the Whole World in a Day


“Look at the camera and say: I wish I was in…” I’m standing in a photo booth surrounded by rolling hills and snowy trees. I chose that landscape from the selection. “Whenever you are ready.” In this photo booth I can wish I were anywhere in Finland. But today I can wish I were anywhere in the world really. And if I’m not careful, I might soon find myself from a plane to Turkey or Tanzania.

Annual Travel Fair has invaded Messukeskus, the Fair Center in Pasila, Finland. The whole world is visiting. There is Finnish archipelago, small stands form a network of islands in the corner, there is Sweden with neatly organised stands, and somewhere behind Qatar and Thailand, there is a selection of African countries all decorated with impressive pictures of wildlife. 80 different countries all over the world are represented at the fair. Travel organisations, airlines and travel destinations advertise, give guidance and sell their products to the visitors who meander around the massive hall. Over 60 000 visitors come each year, mostly from Finland but also from the other side of the border.

“I wish I was in the Northern Finland, skiing on the hills, surrounded by snow and nature.” I think I just gave my permission to use that wish for marketing purposes. I grab my free I wish I was in Finland canvas bag and dive into the crowd. My aim is to find out more about Australia and New Zealand. But how can I find anything from the labyrinth of the stands?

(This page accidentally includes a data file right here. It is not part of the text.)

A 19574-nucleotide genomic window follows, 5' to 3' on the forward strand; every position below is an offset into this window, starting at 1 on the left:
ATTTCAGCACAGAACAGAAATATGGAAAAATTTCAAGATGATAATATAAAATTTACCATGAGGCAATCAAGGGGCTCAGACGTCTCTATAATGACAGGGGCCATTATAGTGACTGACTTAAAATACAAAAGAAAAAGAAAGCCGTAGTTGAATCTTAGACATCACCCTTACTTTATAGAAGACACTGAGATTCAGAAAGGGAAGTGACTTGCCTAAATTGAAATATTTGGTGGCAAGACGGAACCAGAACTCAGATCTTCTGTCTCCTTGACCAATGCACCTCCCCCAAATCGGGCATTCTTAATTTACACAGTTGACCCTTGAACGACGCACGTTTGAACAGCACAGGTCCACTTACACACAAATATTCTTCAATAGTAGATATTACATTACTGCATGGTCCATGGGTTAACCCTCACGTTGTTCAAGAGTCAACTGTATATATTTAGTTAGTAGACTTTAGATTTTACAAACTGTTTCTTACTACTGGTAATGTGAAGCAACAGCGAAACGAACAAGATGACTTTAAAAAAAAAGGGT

Cheap flights, luxurious travel packages, exotic destinations… Free candy, free leaflets and free raffles. I write my name and (thrash) email address on raffle tickets featuring prizes such as bicycles and Le Cordon Bleu cooking classes in Paris. All the other 60 000 will take part in the same raffles so the chances to win are minimal. But why not? Among the stands, there are few stages where talks and interviews, as well as music performances from Moomin children’s songs to Sami rap, engage the audience.

I do find the Australia stand. Unfortunately, there is only one small stand, Australian Tours, for the whole continent. I pick up the leaflets featuring New Zealand and Australia and flip them through. I have to wait 10 minutes before I get a chance to chat with the people at the stand, but at last I get some answers and tips. “The rainforest is another must see in Cairns. Can’t go without a guide, though. There are day trips where you take a small mini-bus-like-car and you serpentine in the thicket alongside the river. It’s really good”. Well, maybe I’ll check out the rainforest. Next week I’ll take off to NZ and then to Australia.


Winter in the North

landFinimg_5779HBO has copyrighted the phrase “Winter is coming”. How selfish is that? But then again, it seems like we do not really need that phrase as nowadays everyone seems to be just saying “Winter is late”. Finland got snow early in November but it all vanished before the winter really even begun. Birds started to sing and willows were trying out their spring outfits. Not okay.

Luckily Finland reaches far to the North way beyond the Arctic Circle. You can always relay in Lapland. Enter the train in Helsinki and after an uncomfortable night in a small cabin with a bunk bed and an orange sink, you wake up in Lapland surrounded by snow and darkness.